My old horse used to land the jump, plow into my hand and take off. I know you said you know the just halt thing, but it really worked for me. One stride after landing the jump (so basically immediately) make her stop. Make her stop NOW. And make her stop straight. No running through the corner still trying to stop her. Back up a few steps until she gives if she's being hard in your hand. At the start I would set up the jump going across the short side so I wouldn't have much time to stop before I hit the arena wall. It helps because if you can't stop the horse, usually you can still keep her going straight, and she'll stop when she gets to the wall. Then you turn around and trot the same jump. You keep doing this, trot the jump, jump, stop, turn around, trot the jump again, until she figures out that she's going to be stopped after the jump, so there's no point in rushing after. It also helps teach the horse to stay straight after a jump. Once she's doing this softly, let her canter around the corner, trot, and trot the jump again, and ask for her to stop. You can keep doing variations of this, mixing it up whether you turn left or right after the jump, whether or not you stop, or whether you trot or keep the canter and come back to the jump again cantering. Her reward for going softly and with a nice pace after the jump, is that she isn't interrupted and doesn't have to stop. Just at any point, if she feels like she lands the jump and rushes, stop straight, turn around, and trot it again. This exercise has helped me with a LOT of different horses, and for different reasons, not just rushing.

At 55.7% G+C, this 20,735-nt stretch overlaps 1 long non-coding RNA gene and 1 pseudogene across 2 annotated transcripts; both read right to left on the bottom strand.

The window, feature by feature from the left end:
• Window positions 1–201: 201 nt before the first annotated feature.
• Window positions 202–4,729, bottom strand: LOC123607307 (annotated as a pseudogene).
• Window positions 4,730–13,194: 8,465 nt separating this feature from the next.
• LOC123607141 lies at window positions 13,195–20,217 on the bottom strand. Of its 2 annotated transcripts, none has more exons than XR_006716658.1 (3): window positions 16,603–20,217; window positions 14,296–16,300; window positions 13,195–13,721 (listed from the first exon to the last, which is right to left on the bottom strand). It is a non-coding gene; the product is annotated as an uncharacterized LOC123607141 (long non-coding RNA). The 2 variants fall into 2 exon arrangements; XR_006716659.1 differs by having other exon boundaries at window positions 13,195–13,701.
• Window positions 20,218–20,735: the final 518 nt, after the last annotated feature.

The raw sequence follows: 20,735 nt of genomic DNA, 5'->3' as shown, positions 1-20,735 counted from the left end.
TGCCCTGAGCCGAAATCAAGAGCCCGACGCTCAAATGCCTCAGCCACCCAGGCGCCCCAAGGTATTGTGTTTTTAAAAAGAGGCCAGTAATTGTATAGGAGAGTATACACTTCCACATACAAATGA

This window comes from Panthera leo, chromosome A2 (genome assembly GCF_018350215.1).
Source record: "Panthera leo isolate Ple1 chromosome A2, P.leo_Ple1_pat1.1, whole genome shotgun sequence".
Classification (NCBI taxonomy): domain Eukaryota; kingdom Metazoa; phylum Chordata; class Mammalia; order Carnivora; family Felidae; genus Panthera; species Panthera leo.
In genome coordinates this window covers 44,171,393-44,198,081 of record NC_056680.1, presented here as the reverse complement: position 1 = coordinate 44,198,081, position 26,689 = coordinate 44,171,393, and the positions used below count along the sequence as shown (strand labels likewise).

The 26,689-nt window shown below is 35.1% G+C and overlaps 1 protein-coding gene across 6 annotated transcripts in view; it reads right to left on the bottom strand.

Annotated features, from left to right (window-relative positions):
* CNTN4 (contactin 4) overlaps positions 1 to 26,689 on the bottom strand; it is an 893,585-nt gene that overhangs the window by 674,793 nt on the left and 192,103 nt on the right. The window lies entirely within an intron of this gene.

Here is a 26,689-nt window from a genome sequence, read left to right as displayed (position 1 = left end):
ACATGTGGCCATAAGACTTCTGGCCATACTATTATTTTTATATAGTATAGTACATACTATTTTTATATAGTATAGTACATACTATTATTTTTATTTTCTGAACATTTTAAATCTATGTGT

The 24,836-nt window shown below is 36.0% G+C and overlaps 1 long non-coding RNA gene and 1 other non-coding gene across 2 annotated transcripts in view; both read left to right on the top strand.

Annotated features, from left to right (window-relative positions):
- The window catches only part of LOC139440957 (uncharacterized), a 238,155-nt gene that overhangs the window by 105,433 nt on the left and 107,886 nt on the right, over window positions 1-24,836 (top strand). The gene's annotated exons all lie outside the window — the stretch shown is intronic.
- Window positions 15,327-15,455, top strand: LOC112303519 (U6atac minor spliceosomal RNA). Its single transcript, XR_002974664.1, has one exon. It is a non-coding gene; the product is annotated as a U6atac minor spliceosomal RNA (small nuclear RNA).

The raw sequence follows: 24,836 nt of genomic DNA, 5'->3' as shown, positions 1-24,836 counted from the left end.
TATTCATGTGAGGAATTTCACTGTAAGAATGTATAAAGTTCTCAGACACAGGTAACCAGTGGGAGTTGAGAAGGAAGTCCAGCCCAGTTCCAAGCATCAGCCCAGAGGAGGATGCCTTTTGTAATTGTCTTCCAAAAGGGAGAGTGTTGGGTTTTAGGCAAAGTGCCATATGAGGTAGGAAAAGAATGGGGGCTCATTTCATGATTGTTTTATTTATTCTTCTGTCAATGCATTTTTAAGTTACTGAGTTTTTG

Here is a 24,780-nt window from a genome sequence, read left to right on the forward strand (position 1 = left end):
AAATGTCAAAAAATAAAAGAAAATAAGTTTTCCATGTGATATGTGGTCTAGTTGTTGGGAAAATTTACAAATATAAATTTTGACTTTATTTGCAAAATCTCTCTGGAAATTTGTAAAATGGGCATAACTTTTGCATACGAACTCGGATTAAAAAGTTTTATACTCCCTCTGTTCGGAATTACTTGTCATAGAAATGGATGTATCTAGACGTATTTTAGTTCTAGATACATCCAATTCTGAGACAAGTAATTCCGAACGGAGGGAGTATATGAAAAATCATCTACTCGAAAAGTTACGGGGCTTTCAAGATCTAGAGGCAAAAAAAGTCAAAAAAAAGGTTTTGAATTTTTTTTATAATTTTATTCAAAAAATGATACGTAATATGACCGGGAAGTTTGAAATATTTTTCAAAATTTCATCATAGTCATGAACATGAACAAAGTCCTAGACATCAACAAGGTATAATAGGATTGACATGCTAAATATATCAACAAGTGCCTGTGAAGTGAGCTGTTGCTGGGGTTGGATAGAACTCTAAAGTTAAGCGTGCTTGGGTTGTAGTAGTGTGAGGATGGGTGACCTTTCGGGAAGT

If you want to practice controlling pace in general, I like to practice with just ground poles. I'll set up 2 ground poles as if it were a 4 stride combination, and practice getting 3 strides, 4 strides, or 5 stride in that distance. This really helped me with a horse who wanted to be really long and strung out. If I left her be, she would usually get the striding anyways, but getting her to compact to the 5 stride, or to go forward off my leg with punctuality was where we needed more work. The key is to come to the first pole with a nice canter like you would a jump, and as you land that "jump" to adjust the stride. You can also practice stopping after the second pole like before if she gets rushy with this.
Both these exercises help teach the horse to be keen, handy, and mostly listen to the rider.
Last edited by ponypile; 05-11-2013 at 01:02 PM.